Pakistan has confirmed that it has decided to reopen NATO supply routes into Afghanistan that have been closed since November.
Qamar Zaman Kaira, minister of information, told reporters in Islamabad that the meeting of Pakistan's defense committee of the cabinet had decided to reopen the NATO routes.
The confirmation came soon after U.S. Secretary of State Hillary Clinton announced the supply lines would be reopened.
Clinton said that Pakistani Foreign Minister Hina Rabbani Khar had informed her via telephone on July 3 that "the ground supply lines into Afghanistan are opening."
Clinton also said she offered to Khar "sincere condolences" for losses suffered by the Pakistani military in botched U.S. air strikes that killed 24 Pakistani soldiers in a remote post on the Afghan border post on November 26.
U.S. State Department spokeswoman Victoria Nuland interpreted Clinton's remarks by saying that "the intent here is that we are both sorry for the losses suffered by both our countries in this fight against terrorists."
The November air strikes on the Pakistani border post prompted Islamabad immediately to close all NATO supply routes into Afghanistan in response and sparked a major diplomatic rift between the two wary allies.
Islamabad had long said that Washington must apologize for the air strikes and fatalities before it would reopen the routes.
Sherry Rehman, Pakistan's ambassador in Washington, said on July 3 that ties between the two countries are now poised to improve.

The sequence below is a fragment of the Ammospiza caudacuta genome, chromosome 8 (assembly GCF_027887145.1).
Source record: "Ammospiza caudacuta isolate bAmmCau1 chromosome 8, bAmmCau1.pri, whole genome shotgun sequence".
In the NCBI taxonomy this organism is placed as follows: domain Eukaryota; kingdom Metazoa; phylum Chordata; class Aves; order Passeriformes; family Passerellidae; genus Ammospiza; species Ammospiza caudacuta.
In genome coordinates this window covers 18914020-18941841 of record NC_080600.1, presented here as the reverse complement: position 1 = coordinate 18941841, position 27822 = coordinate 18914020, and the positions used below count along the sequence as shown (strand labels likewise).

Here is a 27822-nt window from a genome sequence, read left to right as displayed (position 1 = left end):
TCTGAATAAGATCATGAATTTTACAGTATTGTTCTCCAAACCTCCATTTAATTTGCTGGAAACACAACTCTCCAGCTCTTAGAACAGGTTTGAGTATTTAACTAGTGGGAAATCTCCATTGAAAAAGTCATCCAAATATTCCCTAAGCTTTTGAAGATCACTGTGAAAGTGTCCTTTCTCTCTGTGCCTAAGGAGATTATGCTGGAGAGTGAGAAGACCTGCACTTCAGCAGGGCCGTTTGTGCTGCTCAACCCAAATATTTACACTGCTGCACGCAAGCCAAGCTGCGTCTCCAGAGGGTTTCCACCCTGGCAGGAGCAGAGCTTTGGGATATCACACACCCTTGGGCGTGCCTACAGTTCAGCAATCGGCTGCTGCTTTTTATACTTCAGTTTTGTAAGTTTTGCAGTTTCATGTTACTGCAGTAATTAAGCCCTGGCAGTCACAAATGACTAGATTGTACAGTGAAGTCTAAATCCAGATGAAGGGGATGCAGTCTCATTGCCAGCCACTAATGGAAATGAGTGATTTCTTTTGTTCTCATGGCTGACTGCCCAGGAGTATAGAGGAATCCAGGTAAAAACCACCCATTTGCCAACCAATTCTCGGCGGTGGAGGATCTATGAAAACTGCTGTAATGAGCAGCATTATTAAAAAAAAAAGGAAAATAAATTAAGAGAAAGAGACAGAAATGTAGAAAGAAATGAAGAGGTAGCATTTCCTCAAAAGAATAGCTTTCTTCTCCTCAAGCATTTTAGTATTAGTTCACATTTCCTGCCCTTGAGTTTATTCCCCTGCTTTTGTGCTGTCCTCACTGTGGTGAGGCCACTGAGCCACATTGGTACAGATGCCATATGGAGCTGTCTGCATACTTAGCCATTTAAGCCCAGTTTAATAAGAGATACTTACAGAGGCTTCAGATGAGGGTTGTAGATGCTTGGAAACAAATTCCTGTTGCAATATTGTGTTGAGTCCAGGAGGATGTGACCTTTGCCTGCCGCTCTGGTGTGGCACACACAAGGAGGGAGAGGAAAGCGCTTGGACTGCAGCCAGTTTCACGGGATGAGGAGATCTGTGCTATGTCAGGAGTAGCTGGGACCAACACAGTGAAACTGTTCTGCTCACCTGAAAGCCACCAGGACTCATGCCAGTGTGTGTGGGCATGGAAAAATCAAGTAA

"We appreciate Secretary Clinton's statement, and hope that bilateral ties can move to a better place from here," Rehman said.
'Larger Interest Of Peace And Security'
The State Department said that as part of the reopening, "Pakistan will continue not to charge any transit fee in the larger interest of peace and security in Afghanistan and the region."
"The [U.S.] secretary of defense has spoken to the fact that it was expensive for us during the period when the [ground lines of communication] were closed," Nuland told reporters. "One of the things that has resulted from this is that we have restored the [ground lines of communication] and we are going to be paying the exact same amount as we were paying before."
Earlier hopes of a deal on reopening the routes fell apart at a NATO summit in Chicago in May amid reports that Pakistan was demanding huge fees for each of the thousands of trucks that would rumble across the border every year.
The blockade has forced NATO to rely on longer, more expensive northern routes to Afghanistan through Russia and Central Asia.
PHOTO GALLERY: Hauliers in Pakistan have awaited a green light since the routes were closed in November.
Men walk past fuel tankers, used to transport fuel to NATO forces in Afghanistan, parked near oil terminals in the Pakistani port city of Karachi.
A man cleans a fuel tanker parked at a compound in Karachi on May 16, the day the Pakistani cabinet backed an agreement on reopening the supply route.
Tanker trucks parked near oil terminals in Karachi on May 15.
Laborers clean a tanker truck in Karachi ready to transport NATO goods on May 15.
NATO supply tankers gathered near oil terminals in the Pakistani port city of Karachi in 2011.